I haven’t seen a “Kraut Rock is Dead” t-shirt or beer koozie yet, but I imagine there’s a disgruntled posse somewhere that believes we’ve reached a saturation point of swirling, arpeggio-overloaded motorik jams. These scrooges are out there, man, at the show complaining about the band’s “nauseating repetition” or something and being all “do you know how easy this is to play?” I’ve seen this. These soulless husks of humans hear a boom boom KA boom boom boom KA boom boom boom KA boom boom boom KA and also a dee doo Dee doo dee Doo DEE doo Dee too and they just sit there unsmiling, as if these sounds aren’t drops of mana tossed earthward by a lavishly mustachioed Zeus ca. 1976.
Chicago’s Bitchin Bajas bring the tones to silence the haters. The two 17-ish-minute journeys that comprise their new Krausened EP (on Permanent Records) swell and crest beautifully, locking into long straight grooves for just long enough to zone us out before steering into a new beat or lead voice. Minimal rhythmic elements bop along as Cooper Crain (also of CAVE) and Dan Quinlivan layer repeated organ, synth, and guitar phrases through long trails of delay. Crain’s accumulating organ trills are the finest form of Terry Riley worship, while the arrival of cascading flute melodies from collaborator Rob Frye solidifies the perfect “Ruckzuck” redux vibe.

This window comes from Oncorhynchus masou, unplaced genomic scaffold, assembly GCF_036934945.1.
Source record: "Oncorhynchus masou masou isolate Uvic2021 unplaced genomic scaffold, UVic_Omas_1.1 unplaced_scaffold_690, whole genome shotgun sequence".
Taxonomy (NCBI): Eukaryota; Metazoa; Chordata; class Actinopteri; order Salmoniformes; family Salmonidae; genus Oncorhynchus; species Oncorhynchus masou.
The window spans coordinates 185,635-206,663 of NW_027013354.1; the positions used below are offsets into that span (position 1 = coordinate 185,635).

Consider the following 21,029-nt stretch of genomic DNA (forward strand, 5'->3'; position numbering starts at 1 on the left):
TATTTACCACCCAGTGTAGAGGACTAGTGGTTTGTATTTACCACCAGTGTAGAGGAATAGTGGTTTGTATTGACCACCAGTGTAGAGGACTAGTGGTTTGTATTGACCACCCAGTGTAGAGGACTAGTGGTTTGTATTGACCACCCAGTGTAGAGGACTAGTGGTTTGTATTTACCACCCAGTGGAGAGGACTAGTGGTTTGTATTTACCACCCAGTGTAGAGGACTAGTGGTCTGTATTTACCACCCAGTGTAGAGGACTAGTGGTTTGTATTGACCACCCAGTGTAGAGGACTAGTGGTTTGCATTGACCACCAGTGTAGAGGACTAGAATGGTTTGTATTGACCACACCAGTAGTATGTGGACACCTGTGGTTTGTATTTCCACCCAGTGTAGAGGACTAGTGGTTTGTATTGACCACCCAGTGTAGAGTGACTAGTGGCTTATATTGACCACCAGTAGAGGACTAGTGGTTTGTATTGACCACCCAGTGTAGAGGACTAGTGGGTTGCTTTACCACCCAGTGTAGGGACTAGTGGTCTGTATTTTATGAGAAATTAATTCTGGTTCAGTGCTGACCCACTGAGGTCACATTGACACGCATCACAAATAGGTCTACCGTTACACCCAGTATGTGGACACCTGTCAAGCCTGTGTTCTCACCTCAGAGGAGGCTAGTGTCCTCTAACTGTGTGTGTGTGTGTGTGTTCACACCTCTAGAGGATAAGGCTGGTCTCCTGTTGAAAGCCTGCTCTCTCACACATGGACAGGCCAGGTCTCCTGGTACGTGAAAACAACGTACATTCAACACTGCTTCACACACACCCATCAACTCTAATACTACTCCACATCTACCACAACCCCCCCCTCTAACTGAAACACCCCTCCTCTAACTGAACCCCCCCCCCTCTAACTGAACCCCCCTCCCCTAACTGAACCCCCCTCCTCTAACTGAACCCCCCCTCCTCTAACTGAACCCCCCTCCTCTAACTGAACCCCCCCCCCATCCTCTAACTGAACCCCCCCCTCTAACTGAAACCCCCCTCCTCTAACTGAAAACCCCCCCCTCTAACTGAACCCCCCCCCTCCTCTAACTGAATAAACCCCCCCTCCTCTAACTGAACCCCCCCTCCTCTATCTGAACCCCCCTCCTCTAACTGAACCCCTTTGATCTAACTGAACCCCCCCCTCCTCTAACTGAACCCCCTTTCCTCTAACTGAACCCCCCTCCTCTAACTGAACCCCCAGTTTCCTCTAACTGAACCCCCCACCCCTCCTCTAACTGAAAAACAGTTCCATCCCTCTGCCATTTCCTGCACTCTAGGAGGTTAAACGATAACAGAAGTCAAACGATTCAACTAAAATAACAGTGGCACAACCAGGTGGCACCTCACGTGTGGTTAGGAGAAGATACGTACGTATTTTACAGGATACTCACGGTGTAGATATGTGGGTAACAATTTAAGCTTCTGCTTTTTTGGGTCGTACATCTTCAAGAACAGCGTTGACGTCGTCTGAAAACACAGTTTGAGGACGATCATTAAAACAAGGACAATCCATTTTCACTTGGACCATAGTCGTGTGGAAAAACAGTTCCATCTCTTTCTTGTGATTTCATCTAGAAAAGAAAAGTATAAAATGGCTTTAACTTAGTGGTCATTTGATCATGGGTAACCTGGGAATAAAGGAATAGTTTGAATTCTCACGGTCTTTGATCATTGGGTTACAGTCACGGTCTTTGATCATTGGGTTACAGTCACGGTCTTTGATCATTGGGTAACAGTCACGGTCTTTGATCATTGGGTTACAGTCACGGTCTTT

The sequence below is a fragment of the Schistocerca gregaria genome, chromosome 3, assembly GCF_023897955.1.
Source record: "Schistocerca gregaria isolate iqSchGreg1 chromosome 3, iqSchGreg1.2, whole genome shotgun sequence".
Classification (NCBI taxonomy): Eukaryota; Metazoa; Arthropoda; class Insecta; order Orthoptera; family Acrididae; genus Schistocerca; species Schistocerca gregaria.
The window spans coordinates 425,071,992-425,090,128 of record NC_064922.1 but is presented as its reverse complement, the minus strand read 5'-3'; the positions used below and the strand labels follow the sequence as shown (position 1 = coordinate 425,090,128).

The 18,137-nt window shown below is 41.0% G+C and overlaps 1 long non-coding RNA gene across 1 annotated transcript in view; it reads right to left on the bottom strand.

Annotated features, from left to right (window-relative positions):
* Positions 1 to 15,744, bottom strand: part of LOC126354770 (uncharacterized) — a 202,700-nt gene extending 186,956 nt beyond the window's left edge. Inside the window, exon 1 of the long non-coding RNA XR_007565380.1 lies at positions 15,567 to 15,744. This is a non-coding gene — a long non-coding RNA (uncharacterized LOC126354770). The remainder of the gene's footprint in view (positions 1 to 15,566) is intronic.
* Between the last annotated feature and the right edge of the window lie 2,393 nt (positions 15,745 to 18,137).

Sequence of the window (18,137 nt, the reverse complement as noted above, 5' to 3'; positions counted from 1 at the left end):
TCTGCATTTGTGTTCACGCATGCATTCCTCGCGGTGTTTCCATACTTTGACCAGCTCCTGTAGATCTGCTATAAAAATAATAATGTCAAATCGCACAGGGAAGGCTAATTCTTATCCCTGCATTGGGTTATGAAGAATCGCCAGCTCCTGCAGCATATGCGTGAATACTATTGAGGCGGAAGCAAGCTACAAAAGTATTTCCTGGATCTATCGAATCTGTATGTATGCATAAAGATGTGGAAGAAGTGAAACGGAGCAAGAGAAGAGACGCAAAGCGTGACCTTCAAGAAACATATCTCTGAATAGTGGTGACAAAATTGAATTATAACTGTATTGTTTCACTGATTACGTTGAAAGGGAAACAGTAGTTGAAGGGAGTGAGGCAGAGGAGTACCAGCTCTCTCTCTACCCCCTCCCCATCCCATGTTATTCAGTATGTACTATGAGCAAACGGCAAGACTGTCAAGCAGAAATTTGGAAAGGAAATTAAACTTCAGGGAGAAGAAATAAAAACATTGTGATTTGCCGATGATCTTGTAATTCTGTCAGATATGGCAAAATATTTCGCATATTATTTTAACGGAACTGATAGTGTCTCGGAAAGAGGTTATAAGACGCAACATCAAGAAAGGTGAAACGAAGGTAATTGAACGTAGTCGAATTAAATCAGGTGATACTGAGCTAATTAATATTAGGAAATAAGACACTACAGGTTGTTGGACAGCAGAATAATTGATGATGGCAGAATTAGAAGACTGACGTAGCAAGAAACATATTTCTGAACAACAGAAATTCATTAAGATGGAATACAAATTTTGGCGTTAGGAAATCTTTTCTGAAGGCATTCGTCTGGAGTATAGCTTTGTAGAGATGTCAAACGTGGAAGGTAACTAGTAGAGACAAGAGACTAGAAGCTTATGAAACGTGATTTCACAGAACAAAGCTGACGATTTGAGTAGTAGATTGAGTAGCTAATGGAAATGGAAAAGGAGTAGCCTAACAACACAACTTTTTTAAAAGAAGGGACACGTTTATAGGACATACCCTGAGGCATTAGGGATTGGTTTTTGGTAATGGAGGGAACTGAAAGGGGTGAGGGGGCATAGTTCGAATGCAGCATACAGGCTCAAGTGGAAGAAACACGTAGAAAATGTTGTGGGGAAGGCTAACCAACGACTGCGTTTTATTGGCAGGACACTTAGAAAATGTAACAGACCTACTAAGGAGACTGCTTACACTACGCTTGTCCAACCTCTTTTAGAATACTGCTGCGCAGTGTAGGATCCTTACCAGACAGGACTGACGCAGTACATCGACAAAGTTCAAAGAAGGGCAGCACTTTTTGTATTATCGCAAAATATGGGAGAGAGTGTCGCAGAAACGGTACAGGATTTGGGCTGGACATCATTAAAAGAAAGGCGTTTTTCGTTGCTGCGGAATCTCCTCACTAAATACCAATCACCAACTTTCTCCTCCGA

Farfetched Metaphor Alert: To krausen (kroiii-zen) beer is to combine a half-fermented batch with a fully-fermented batch, resulting in a crisper, more flavorful Frankenstein brew. So… yeah: 1970s Germany is the fully fermented stuff, Bitchin Bajas are the half-fermented young dudes wallowing in it, and the pleasure we get from listening is the natural carbonation.